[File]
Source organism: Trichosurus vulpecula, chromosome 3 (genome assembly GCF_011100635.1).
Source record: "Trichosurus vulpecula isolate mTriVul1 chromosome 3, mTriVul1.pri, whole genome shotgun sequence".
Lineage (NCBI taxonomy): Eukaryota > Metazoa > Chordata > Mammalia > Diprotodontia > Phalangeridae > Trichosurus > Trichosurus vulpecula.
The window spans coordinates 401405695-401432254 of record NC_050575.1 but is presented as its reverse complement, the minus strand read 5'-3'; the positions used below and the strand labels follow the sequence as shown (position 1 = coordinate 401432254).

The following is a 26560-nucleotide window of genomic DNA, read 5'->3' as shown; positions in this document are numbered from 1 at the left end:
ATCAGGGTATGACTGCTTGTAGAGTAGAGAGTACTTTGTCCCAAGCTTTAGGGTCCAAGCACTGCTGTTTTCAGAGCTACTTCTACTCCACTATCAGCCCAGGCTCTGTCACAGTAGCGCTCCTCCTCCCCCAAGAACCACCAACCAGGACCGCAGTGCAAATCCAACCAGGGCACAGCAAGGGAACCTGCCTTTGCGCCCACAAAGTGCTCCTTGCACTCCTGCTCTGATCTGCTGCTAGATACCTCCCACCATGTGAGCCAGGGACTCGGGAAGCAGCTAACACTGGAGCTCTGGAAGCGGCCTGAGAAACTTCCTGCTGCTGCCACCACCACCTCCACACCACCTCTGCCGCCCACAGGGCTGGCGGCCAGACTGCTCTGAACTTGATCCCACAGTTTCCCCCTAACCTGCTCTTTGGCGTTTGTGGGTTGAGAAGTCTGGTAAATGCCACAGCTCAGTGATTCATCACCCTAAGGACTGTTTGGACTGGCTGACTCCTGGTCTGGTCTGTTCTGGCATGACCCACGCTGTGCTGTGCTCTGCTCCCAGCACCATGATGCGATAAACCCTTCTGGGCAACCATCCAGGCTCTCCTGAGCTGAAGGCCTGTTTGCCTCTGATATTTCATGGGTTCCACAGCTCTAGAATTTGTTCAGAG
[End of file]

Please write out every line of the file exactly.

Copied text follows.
Source organism: Trichosurus vulpecula, chromosome 3 (genome assembly GCF_011100635.1).
Source record: "Trichosurus vulpecula isolate mTriVul1 chromosome 3, mTriVul1.pri, whole genome shotgun sequence".
Lineage (NCBI taxonomy): Eukaryota > Metazoa > Chordata > Mammalia > Diprotodontia > Phalangeridae > Trichosurus > Trichosurus vulpecula.
The window spans coordinates 401405695-401432254 of record NC_050575.1 but is presented as its reverse complement, the minus strand read 5'-3'; the positions used below and the strand labels follow the sequence as shown (position 1 = coordinate 401432254).

The following is a 26560-nucleotide window of genomic DNA, read 5'->3' as shown; positions in this document are numbered from 1 at the left end:
ATCAGGGTATGACTGCTTGTAGAGTAGAGAGTACTTTGTCCCAAGCTTTAGGGTCCAAGCACTGCTGTTTTCAGAGCTACTTCTACTCCACTATCAGCCCAGGCTCTGTCACAGTAGCGCTCCTCCTCCCCCAAGAACCACCAACCAGGACCGCAGTGCAAATCCAACCAGGGCACAGCAAGGGAACCTGCCTTTGCGCCCACAAAGTGCTCCTTGCACTCCTGCTCTGATCTGCTGCTAGATACCTCCCACCATGTGAGCCAGGGACTCGGGAAGCAGCTAACACTGGAGCTCTGGAAGCGGCCTGAGAAACTTCCTGCTGCTGCCACCACCACCTCCACACCACCTCTGCCGCCCACAGGGCTGGCGGCCAGACTGCTCTGAACTTGATCCCACAGTTTCCCCCTAACCTGCTCTTTGGCGTTTGTGGGTTGAGAAGTCTGGTAAATGCCACAGCTCAGTGATTCATCACCCTAAGGACTGTTTGGACTGGCTGACTCCTGGTCTGGTCTGTTCTGGCATGACCCACGCTGTGCTGTGCTCTGCTCCCAGCACCATGATGCGATAAACCCTTCTGGGCAACCATCCAGGCTCTCCTGAGCTGAAGGCCTGTTTGCCTCTGATATTTCATGGGTTCCACAGCTCTAGAATTTGTTCAGAG